Fellowship of Punditry

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The Sages

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  • George Orwell

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    Political language -- and with variations this is true of all political parties, from Conservatives to Anarchists -- is designed to make lies sound truthful and murder respectable, and to give an appearance of solidity to pure wind.

    In a time of universal deceit - telling the truth is a revolutionary act.

    If you want a vision of the future, imagine a boot stamping on a human face - forever.

    But if thought corrupts language, language can also corrupt thought.

    Sometimes the first duty of intelligent men is the restatement of the obvious.

    Whatever is funny is subversive, every joke is ultimately a custard pie... a dirty joke is a sort of mental rebellion.

    In our age there is no such thing as 'keeping out of politics.' All issues are political issues, and politics itself is a mass of lies, evasions, folly, hatred and schizophrenia.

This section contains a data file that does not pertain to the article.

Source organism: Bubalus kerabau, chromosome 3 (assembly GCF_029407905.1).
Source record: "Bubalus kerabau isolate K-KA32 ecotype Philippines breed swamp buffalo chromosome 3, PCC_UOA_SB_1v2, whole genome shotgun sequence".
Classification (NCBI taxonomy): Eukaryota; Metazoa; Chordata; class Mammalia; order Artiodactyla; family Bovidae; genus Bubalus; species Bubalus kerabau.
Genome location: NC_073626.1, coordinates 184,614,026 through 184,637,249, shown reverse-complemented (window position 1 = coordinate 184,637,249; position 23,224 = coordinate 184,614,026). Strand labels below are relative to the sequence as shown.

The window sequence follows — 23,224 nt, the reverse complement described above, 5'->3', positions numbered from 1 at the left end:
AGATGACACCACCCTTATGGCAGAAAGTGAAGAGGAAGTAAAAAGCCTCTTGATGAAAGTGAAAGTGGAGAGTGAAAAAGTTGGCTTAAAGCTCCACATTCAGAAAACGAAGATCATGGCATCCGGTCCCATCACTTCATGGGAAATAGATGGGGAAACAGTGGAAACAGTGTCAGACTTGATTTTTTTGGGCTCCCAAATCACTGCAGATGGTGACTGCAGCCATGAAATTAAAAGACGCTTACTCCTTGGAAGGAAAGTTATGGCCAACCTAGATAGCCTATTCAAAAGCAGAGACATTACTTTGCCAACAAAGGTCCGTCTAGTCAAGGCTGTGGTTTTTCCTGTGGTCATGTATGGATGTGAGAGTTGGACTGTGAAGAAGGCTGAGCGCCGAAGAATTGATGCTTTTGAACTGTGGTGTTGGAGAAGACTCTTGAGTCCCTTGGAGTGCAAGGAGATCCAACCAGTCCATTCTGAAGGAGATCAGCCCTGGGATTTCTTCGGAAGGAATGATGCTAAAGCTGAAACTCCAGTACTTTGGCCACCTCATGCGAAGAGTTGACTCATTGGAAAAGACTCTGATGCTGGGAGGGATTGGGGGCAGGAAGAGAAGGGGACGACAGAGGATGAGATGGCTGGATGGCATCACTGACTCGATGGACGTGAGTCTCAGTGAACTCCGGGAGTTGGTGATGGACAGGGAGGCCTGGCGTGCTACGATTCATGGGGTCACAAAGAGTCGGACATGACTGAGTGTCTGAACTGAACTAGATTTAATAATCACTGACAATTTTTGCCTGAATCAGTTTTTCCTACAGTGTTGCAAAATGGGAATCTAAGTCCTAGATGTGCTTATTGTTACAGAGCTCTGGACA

All political thinking for years past has been vitiated in the same way. People can foresee the future only when it coincides with their own wishes, and the most grossly obvious facts can be ignored when they are unwelcome.

    At fifty everyone has the face he deserves.

    Most people get a fair amount of fun out of their lives, but on balance life is suffering, and only the very young or the very foolish imagine otherwise.

    John Stuart Mill

    Conservatives are not necessarily stupid, but most stupid people are conservatives.

    The amount of eccentricity in a society has generally been proportional to the amount of genius, mental vigor, and moral courage it contained. That so few now dare to be eccentric marks the chief danger of the time.

    The general tendency of things throughout the world is to render mediocrity the ascendant power among mankind.

    Whatever crushes individuality is despotism, by whatever name it may be called and whether it professes to be enforcing the will of God or the injunctions of men.

    A man who has nothing for which he is willing to fight, nothing which is more important than his own personal safety, is a miserable creature and has no chance of being free unless made and kept so by the exertions of better men than himself.